The Value of Increasing Unlicensed Spectrum

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Increasing unlicensed spectrum could increase social welfare.

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Demand for spectrum—the government-controlled airwaves used to transmit wireless signals—is at an all-time high. The introduction of smart phones and tablet devices has increased significantly the use of wireless data communications and, therefore, the need for spectrum.

To avoid spectrum congestion, which results from multiple parties using similar frequencies in nearby locations, the federal government, through the Federal Communications Commission (FCC), has historically licensed exclusive use of designated spectrum frequencies. However, Paul Milgrom, professor of economics at Stanford University, argues that regulators should increase the amount of unlicensed spectrum, which lacks any exclusive use license.

Milgrom argues that allowing for more unlicensed spectrum than the current allocation could increase the federal government’s revenue. Under his reasoning, the government may be reluctant to increase unlicensed spectrum because of an unwillingness to forego the revenue that spectrum license auctions can generate.

However, Milgrom posits that leaving more spectrum unlicensed would reduce the amount of available licensed spectrum, which would require private companies to use spectrum more efficiently to keep up with rising demand. As a result, the value of licensed spectrum networks would increase such that the FCC could be able to auction spectrum at a higher price.

In addition, Milgrom argues that unlicensed spectrum could contribute new economic value to society by spurring innovation. As an example, he cites the expansive growth in Wi-Fi networks, which primarily employ unlicensed spectrum frequencies, and the availability of Wi-Fi devices, such as smart phones. Milgrom notes that 800 million new Wi-Fi-capable devices are sold every year. The current availability of unlicensed spectrum could further propel innovation of Wi-Fi-enabled products and their positive social benefits.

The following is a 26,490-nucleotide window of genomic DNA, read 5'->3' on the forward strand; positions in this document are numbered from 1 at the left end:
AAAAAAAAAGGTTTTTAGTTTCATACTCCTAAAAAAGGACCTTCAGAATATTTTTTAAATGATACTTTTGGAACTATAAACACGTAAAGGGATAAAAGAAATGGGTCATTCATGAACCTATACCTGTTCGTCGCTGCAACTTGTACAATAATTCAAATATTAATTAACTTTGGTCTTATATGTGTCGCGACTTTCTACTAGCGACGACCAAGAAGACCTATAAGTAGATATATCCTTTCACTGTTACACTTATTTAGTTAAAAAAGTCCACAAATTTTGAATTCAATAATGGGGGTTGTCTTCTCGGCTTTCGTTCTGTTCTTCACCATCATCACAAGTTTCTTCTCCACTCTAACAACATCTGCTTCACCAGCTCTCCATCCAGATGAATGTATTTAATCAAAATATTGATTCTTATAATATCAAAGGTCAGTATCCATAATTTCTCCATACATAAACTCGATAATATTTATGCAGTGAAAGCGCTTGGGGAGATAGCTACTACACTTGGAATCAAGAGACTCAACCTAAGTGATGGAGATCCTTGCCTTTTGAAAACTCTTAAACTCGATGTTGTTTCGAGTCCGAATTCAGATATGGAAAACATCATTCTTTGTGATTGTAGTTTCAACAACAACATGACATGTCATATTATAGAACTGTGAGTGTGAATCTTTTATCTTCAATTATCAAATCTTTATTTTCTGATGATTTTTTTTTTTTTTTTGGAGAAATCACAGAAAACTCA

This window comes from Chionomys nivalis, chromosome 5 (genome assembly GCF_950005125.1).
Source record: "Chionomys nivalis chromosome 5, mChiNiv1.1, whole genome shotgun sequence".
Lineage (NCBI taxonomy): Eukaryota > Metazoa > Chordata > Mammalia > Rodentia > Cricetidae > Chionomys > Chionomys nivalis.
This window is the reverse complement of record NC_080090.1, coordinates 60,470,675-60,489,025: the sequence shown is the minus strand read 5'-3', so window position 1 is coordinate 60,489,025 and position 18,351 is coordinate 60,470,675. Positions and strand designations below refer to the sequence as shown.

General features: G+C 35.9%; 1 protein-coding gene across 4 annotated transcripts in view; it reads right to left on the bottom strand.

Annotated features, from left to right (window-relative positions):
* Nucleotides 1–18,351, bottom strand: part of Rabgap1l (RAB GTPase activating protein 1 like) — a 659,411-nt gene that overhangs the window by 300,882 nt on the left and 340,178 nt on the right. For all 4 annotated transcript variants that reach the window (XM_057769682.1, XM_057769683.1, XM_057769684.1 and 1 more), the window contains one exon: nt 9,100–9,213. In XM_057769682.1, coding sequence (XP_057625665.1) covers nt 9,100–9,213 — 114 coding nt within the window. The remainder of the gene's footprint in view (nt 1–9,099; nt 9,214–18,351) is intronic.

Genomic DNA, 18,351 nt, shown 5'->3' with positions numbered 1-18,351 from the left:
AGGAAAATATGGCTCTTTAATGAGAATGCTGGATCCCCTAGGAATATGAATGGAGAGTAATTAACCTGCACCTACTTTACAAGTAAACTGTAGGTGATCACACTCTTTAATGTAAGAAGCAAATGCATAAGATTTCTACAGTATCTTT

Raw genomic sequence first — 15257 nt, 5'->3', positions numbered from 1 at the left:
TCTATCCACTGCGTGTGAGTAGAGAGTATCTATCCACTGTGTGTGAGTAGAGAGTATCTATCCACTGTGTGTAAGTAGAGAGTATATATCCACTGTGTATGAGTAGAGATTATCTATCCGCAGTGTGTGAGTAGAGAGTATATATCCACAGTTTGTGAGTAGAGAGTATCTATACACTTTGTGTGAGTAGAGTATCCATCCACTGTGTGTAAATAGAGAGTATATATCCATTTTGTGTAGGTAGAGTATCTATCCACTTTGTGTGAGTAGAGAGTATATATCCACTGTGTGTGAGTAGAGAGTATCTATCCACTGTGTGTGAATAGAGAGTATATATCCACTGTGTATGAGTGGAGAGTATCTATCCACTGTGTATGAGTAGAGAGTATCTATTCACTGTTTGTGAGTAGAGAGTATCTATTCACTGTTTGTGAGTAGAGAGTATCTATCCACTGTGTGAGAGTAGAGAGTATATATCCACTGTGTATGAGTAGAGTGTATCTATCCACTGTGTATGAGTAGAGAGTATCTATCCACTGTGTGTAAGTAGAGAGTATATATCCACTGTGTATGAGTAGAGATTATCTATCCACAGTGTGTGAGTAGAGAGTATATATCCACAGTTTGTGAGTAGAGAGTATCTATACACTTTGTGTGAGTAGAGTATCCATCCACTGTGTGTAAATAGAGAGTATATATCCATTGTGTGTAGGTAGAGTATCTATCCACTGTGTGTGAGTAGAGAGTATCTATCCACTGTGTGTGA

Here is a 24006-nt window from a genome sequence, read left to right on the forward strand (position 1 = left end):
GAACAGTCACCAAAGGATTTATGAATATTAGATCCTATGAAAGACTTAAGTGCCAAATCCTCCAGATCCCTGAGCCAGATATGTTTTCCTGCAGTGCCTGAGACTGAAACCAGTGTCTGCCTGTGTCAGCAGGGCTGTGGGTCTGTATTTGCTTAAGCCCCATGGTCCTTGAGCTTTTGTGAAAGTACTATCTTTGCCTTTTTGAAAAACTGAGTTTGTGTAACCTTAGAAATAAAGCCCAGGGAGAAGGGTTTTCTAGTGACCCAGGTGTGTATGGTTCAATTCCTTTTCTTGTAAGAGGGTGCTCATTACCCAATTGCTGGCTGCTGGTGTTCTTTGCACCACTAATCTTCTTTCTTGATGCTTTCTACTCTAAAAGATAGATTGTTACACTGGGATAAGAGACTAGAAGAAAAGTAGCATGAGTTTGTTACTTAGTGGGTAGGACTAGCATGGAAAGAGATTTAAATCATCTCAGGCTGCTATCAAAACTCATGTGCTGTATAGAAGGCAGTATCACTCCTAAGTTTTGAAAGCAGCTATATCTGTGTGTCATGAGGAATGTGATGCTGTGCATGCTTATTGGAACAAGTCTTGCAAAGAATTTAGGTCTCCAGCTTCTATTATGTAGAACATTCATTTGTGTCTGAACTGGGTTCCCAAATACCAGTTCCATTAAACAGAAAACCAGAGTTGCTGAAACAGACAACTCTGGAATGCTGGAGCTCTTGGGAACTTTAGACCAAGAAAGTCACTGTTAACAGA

Due to the numerous potential uses of unlicensed spectrum, Milgrom suggests the economic value that unlicensed spectrum could bring to our society is immeasurable. For instance, one possible use for unlicensed spectrum is the development of Advanced Meter Infrastructure (AMI). AMI systems would use telecommunications media to trace energy consumption, which could allow utility companies to monitor both power outages and electricity theft better. Likewise, local governments could also use unlicensed spectrum for Municipal Wireless Networks, which could provide high-speed Internet access to members and visitors of an entire community.

Milgrom concludes that as the demand for licensed spectrum grows, so too will the demand for unlicensed spectrum increase. He encourages federal regulators to set aside a sufficient amount of unlicensed spectrum available so that potential innovators would be willing to invest in more efficient spectrum use, which could increase social welfare.